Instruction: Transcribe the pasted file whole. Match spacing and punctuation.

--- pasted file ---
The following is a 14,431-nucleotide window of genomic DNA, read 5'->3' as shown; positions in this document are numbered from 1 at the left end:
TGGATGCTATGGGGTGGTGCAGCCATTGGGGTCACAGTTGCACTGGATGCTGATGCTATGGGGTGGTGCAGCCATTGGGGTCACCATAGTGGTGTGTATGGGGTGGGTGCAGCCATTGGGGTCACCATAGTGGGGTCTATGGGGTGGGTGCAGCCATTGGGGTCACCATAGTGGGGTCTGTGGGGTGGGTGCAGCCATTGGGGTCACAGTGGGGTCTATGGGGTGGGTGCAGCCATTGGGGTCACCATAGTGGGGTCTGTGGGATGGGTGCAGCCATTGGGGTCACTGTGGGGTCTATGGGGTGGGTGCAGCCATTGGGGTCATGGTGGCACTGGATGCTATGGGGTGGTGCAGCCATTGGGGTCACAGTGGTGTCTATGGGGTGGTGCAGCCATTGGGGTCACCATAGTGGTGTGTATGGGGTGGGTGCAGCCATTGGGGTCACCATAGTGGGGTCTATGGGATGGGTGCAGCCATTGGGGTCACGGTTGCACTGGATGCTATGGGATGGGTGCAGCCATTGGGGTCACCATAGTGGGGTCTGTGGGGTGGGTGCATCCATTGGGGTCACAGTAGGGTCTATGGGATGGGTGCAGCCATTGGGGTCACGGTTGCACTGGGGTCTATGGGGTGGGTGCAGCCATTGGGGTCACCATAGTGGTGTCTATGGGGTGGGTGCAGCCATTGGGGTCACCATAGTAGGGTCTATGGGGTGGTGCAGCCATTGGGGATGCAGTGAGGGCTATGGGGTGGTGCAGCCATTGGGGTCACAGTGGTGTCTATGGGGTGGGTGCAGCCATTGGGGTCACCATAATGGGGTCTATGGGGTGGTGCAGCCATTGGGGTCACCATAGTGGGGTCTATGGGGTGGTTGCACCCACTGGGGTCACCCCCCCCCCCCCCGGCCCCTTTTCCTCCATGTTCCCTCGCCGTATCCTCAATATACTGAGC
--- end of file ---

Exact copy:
The following is a 14,431-nucleotide window of genomic DNA, read 5'->3' as shown; positions in this document are numbered from 1 at the left end:
TGGATGCTATGGGGTGGTGCAGCCATTGGGGTCACAGTTGCACTGGATGCTGATGCTATGGGGTGGTGCAGCCATTGGGGTCACCATAGTGGTGTGTATGGGGTGGGTGCAGCCATTGGGGTCACCATAGTGGGGTCTATGGGGTGGGTGCAGCCATTGGGGTCACCATAGTGGGGTCTGTGGGGTGGGTGCAGCCATTGGGGTCACAGTGGGGTCTATGGGGTGGGTGCAGCCATTGGGGTCACCATAGTGGGGTCTGTGGGATGGGTGCAGCCATTGGGGTCACTGTGGGGTCTATGGGGTGGGTGCAGCCATTGGGGTCATGGTGGCACTGGATGCTATGGGGTGGTGCAGCCATTGGGGTCACAGTGGTGTCTATGGGGTGGTGCAGCCATTGGGGTCACCATAGTGGTGTGTATGGGGTGGGTGCAGCCATTGGGGTCACCATAGTGGGGTCTATGGGATGGGTGCAGCCATTGGGGTCACGGTTGCACTGGATGCTATGGGATGGGTGCAGCCATTGGGGTCACCATAGTGGGGTCTGTGGGGTGGGTGCATCCATTGGGGTCACAGTAGGGTCTATGGGATGGGTGCAGCCATTGGGGTCACGGTTGCACTGGGGTCTATGGGGTGGGTGCAGCCATTGGGGTCACCATAGTGGTGTCTATGGGGTGGGTGCAGCCATTGGGGTCACCATAGTAGGGTCTATGGGGTGGTGCAGCCATTGGGGATGCAGTGAGGGCTATGGGGTGGTGCAGCCATTGGGGTCACAGTGGTGTCTATGGGGTGGGTGCAGCCATTGGGGTCACCATAATGGGGTCTATGGGGTGGTGCAGCCATTGGGGTCACCATAGTGGGGTCTATGGGGTGGTTGCACCCACTGGGGTCACCCCCCCCCCCCCCGGCCCCTTTTCCTCCATGTTCCCTCGCCGTATCCTCAATATACTGAGC